Perfect 10

Local Couple Opens Tenth Thai Restaurant

Writer / Christy Heitger-Ewing
Photographer / Justin Sicking

Thai Delight

Sixteen years ago, Kenneth Fary was out to dinner with friends when he was introduced to the chef, who had a mesmerizing cooking style and an equally mesmerizing personality. Kenneth was smitten with Saowalux, a Thai chef who learned her craft from her aunt when she was just 12 years old.

“I took her out on a date and that was it,” Kenneth says.

The two later tied the knot and began not just a happy marriage, but also a successful business partnership. Saowalux had worked in kitchens for years, but her dream was always to have her own restaurant. Kenneth knew opening a Thai restaurant would be a hit because his wife’s recipes were mouth-watering.

“You’re getting authentic Thai food from family recipes in and around Bangkok,” Saowalux says.

As a result of being near Indonesia, Cambodia, China and Burma, different flavors merge in one place.

“There are a lot of tastes you’ve never really had, and some you’re just really going to fall in love with,” Kenneth says.

Thai DelightA decade ago, they opened their first restaurant in Fishers, called Thai Garden. Through the years they have opened and/or purchased other restaurants in and around Indianapolis, including Zapp Thai in Greenfield, Bangkok Kitchen in Avon, Thai District in Brownsburg, Bangkok Restaurant & Jazz Bar in downtown Indy, and Siam House in Bloomington. They recently opened their tenth restaurant, Thai Delight, in Westfield, which seats up to 80 people and includes a quiet outdoor dining area.

“We wanted to be the first upscale family Thai restaurant in Westfield,” says Kenneth, noting that they have a large menu, extensive wine list and a bottoms-up draft beer system, which is new to Westfield.

“This is a wonderful growing area, and we have found that people really appreciate having a nice Thai restaurant that offers fresh, authentic food in a beautifully decorated atmosphere with soft jazz music playing in the background,” Saowalux says.

It didn’t take long for guests to start raving about the cuisine. All dinners include a choice of meat. They have curry entrees including green, red, mussaman and panang curry, which is different from Indian curry dishes. If you want to get a taste of mouth-watering food, you can try it here.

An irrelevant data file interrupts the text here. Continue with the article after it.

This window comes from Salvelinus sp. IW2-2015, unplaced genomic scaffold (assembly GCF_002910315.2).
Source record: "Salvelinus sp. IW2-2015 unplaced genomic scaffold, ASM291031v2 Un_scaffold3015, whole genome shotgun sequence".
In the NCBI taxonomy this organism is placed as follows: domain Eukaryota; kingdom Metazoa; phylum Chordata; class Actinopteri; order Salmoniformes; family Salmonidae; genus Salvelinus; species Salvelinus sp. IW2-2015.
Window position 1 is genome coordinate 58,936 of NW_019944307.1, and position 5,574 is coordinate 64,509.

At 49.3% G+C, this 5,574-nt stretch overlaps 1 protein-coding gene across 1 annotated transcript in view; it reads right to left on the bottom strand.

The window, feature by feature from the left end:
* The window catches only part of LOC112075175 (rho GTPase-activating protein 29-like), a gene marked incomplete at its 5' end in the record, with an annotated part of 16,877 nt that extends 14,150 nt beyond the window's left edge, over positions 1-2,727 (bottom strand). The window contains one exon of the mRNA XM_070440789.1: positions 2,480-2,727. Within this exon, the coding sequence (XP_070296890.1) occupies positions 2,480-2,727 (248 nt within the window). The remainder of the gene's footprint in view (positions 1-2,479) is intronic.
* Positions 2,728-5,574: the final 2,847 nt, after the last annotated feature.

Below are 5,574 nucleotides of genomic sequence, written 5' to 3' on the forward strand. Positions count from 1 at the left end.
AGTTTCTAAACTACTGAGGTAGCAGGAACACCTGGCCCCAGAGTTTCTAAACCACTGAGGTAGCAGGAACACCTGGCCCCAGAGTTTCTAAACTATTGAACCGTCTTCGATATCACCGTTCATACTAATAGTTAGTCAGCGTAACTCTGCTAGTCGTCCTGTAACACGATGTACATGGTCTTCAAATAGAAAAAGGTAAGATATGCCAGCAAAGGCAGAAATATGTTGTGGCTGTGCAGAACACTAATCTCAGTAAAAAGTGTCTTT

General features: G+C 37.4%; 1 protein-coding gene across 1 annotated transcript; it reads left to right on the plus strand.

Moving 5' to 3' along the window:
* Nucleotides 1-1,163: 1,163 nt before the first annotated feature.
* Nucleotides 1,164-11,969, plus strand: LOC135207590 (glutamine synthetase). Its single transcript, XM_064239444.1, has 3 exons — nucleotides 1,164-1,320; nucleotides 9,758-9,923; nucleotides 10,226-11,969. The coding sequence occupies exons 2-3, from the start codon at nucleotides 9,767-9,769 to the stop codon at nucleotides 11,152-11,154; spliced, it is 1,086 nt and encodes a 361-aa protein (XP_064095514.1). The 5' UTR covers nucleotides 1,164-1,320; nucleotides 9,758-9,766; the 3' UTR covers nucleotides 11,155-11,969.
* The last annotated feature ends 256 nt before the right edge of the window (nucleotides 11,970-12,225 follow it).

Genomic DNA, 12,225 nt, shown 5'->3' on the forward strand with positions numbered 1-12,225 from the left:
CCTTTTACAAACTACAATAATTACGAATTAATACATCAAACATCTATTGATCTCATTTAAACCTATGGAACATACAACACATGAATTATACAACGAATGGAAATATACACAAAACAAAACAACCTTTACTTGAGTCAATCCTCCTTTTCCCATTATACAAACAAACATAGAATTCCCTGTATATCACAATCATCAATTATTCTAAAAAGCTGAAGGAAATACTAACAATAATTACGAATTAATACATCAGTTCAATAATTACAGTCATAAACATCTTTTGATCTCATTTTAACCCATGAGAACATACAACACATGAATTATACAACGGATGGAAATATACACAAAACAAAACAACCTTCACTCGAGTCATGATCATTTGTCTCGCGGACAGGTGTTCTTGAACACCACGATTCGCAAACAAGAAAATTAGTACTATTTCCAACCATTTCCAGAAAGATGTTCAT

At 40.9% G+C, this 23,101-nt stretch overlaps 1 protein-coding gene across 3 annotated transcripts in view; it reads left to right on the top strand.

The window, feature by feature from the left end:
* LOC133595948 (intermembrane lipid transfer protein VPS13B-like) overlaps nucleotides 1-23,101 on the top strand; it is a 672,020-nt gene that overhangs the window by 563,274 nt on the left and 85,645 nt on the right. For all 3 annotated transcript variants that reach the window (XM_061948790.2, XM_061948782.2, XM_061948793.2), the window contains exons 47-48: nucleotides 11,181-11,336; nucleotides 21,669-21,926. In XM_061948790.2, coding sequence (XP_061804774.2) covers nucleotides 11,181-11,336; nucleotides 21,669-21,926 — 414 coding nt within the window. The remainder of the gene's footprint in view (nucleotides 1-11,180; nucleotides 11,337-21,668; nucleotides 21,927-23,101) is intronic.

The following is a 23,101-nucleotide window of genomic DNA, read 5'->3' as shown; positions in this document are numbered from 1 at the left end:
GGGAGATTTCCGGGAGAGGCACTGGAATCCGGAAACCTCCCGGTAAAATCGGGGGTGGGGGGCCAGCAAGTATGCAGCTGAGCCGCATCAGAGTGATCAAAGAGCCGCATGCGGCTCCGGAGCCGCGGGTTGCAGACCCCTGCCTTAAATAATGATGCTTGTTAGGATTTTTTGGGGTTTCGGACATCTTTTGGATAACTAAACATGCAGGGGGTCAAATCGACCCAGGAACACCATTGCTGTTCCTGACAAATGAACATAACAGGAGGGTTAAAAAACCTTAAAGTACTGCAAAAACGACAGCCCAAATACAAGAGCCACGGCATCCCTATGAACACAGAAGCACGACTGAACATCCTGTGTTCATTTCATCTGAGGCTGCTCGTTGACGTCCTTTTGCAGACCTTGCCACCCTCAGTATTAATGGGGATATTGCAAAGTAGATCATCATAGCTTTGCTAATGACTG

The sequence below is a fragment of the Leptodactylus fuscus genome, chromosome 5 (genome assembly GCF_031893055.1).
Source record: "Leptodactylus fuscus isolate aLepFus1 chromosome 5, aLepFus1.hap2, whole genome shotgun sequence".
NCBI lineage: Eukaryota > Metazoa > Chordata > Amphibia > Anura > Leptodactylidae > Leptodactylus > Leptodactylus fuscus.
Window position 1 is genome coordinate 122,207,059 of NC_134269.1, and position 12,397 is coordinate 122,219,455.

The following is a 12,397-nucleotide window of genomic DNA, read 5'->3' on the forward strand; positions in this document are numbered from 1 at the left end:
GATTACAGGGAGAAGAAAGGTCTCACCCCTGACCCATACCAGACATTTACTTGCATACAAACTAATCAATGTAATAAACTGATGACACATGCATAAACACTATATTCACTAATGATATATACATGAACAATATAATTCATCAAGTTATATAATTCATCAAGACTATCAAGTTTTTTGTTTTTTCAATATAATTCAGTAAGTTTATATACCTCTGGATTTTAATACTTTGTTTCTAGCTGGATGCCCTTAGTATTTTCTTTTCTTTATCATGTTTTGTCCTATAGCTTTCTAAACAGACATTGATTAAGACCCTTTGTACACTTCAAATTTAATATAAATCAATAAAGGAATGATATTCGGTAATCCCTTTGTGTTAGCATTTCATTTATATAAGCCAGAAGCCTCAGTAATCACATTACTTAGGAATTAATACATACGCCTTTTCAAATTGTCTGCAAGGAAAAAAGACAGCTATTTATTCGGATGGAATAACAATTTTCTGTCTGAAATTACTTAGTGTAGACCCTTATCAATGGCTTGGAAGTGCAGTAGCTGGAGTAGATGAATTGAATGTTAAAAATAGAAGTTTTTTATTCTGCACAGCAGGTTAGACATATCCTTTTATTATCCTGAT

“That’s a real misconception that they are the same,” Kenneth says. “This curry is more of a lighter flavor.”

The Pad Thai, which consists of rice noodles cooked in a homemade tamarind sauce, stir-fried with bean sprouts, green onions, egg and peanuts, is by far the most popular dish. The Pad Kee Mao (Drunken Noodles) dish is thin, flat rice noodles, stir-fried in a spicy sauce with egg, mushrooms, green beans, bell peppers, water chestnuts, corn, tomatoes, cabbage, carrots, onions and basil.

“If you’re ‘kee mao’ in Thailand, you’re drunk,” Kenneth says.

The Volcano is a house special that is chicken or shrimp stir-fried with mixed vegetables and bell peppers, served with their special sauce on a hot plate.

Thai Delight“The Volcano comes to your table bubbling on a hot plate,” says Saowalux, whose nickname is Pooky.

They also have a crab rangoon appetizer that is one of a kind. Made of crabmeat, cream cheese and onions in a wonton wrap, it’s a top-selling dish.

“When people think of crab rangoon, they think of Chinese food, but Thai food is not even close to Chinese food,” Saowalux says. “Ours is made in-house and is, of course, a Thai recipe.”

If you have avoided Thai food in the past because you were afraid it would be too spicy, here guests can order their food mild, medium, hot or Thai hot.

“I would not advise anyone in America to try Thai hot at first, or else you’ll call the fire department on your mouth,” Kenneth says with a chuckle.

Working in the restaurant industry for so long, the couple has encountered their fair share of challenges, but have overcome them all.

“We have learned a lot – that’s why we are successful,” says Kenneth, who equates running a restaurant to piloting a ship on the ocean. “It has to keep going. If something breaks down, you have to get it fixed right away. To keep everything running like a tight ship, we are constantly working on making sure it’s moving and that everything is working properly.”

Community response to Thai Delight has been phenomenal, and folks were eager for the opening. As for Saowalux and Kenneth, they just love making people smile.

“We are in the good-experience business, as we make sure people have a good experience when they come into our establishments,” says Kenneth, a musician who, for two decades, played piano at Ruth’s Chris Steak House. Now he plays piano on Fridays and Saturdays at his own restaurant, Bangkok Restaurant & Jazz Bar.

“We make sure the food and wine, background music, and service are all good,” Kenneth says. “We want to enhance people’s lives and encourage them to come back.”

Thai Delight is located at 17409 Wheeler Road in Westfield. For more information, call 317-804-5553 or visit

Thai Delight

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